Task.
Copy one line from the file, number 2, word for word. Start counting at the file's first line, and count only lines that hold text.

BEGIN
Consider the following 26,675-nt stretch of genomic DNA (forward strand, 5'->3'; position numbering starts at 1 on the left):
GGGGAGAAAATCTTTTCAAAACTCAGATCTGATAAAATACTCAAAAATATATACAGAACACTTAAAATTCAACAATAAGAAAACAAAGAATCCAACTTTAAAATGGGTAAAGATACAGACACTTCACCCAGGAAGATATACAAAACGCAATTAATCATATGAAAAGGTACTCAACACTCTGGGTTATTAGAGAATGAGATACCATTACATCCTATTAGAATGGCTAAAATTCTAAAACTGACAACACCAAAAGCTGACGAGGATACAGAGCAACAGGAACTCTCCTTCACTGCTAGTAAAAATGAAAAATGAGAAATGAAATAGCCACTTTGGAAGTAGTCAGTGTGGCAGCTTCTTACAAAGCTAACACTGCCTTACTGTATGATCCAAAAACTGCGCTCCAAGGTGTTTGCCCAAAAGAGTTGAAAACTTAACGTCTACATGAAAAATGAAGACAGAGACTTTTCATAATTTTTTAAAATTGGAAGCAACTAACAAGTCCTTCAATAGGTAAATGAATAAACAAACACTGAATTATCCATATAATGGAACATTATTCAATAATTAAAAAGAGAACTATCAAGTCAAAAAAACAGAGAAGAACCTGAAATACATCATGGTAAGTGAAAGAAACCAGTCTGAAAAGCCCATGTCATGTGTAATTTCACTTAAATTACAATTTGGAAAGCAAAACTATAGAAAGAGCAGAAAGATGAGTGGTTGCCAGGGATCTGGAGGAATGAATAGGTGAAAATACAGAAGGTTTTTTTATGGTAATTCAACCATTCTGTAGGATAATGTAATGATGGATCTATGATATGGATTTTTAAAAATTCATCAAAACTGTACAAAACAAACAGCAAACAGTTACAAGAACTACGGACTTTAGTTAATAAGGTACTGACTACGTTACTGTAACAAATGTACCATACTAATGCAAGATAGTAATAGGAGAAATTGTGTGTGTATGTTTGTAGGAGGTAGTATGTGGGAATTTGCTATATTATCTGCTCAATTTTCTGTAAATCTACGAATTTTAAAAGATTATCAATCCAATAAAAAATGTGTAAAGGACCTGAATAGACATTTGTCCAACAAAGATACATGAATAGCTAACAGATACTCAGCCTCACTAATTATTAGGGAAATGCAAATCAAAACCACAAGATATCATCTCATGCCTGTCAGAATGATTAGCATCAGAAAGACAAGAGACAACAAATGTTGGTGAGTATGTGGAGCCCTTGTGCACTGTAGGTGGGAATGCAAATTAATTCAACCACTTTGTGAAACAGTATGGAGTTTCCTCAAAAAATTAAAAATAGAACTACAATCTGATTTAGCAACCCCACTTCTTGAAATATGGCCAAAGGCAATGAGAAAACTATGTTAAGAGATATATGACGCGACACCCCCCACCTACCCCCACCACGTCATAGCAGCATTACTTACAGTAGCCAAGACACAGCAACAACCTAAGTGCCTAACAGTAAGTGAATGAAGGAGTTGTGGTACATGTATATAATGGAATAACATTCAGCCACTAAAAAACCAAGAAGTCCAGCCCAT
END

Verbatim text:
GGGGAGAAAATCTTTTCAAAACTCAGATCTGATAAAATACTCAAAAATATATACAGAACACTTAAAATTCAACAATAAGAAAACAAAGAATCCAACTTTAAAATGGGTAAAGATACAGACACTTCACCCAGGAAGATATACAAAACGCAATTAATCATATGAAAAGGTACTCAACACTCTGGGTTATTAGAGAATGAGATACCATTACATCCTATTAGAATGGCTAAAATTCTAAAACTGACAACACCAAAAGCTGACGAGGATACAGAGCAACAGGAACTCTCCTTCACTGCTAGTAAAAATGAAAAATGAGAAATGAAATAGCCACTTTGGAAGTAGTCAGTGTGGCAGCTTCTTACAAAGCTAACACTGCCTTACTGTATGATCCAAAAACTGCGCTCCAAGGTGTTTGCCCAAAAGAGTTGAAAACTTAACGTCTACATGAAAAATGAAGACAGAGACTTTTCATAATTTTTTAAAATTGGAAGCAACTAACAAGTCCTTCAATAGGTAAATGAATAAACAAACACTGAATTATCCATATAATGGAACATTATTCAATAATTAAAAAGAGAACTATCAAGTCAAAAAAACAGAGAAGAACCTGAAATACATCATGGTAAGTGAAAGAAACCAGTCTGAAAAGCCCATGTCATGTGTAATTTCACTTAAATTACAATTTGGAAAGCAAAACTATAGAAAGAGCAGAAAGATGAGTGGTTGCCAGGGATCTGGAGGAATGAATAGGTGAAAATACAGAAGGTTTTTTTATGGTAATTCAACCATTCTGTAGGATAATGTAATGATGGATCTATGATATGGATTTTTAAAAATTCATCAAAACTGTACAAAACAAACAGCAAACAGTTACAAGAACTACGGACTTTAGTTAATAAGGTACTGACTACGTTACTGTAACAAATGTACCATACTAATGCAAGATAGTAATAGGAGAAATTGTGTGTGTATGTTTGTAGGAGGTAGTATGTGGGAATTTGCTATATTATCTGCTCAATTTTCTGTAAATCTACGAATTTTAAAAGATTATCAATCCAATAAAAAATGTGTAAAGGACCTGAATAGACATTTGTCCAACAAAGATACATGAATAGCTAACAGATACTCAGCCTCACTAATTATTAGGGAAATGCAAATCAAAACCACAAGATATCATCTCATGCCTGTCAGAATGATTAGCATCAGAAAGACAAGAGACAACAAATGTTGGTGAGTATGTGGAGCCCTTGTGCACTGTAGGTGGGAATGCAAATTAATTCAACCACTTTGTGAAACAGTATGGAGTTTCCTCAAAAAATTAAAAATAGAACTACAATCTGATTTAGCAACCCCACTTCTTGAAATATGGCCAAAGGCAATGAGAAAACTATGTTAAGAGATATATGACGCGACACCCCCCACCTACCCCCACCACGTCATAGCAGCATTACTTACAGTAGCCAAGACACAGCAACAACCTAAGTGCCTAACAGTAAGTGAATGAAGGAGTTGTGGTACATGTATATAATGGAATAACATTCAGCCACTAAAAAACCAAGAAGTCCAGCCCAT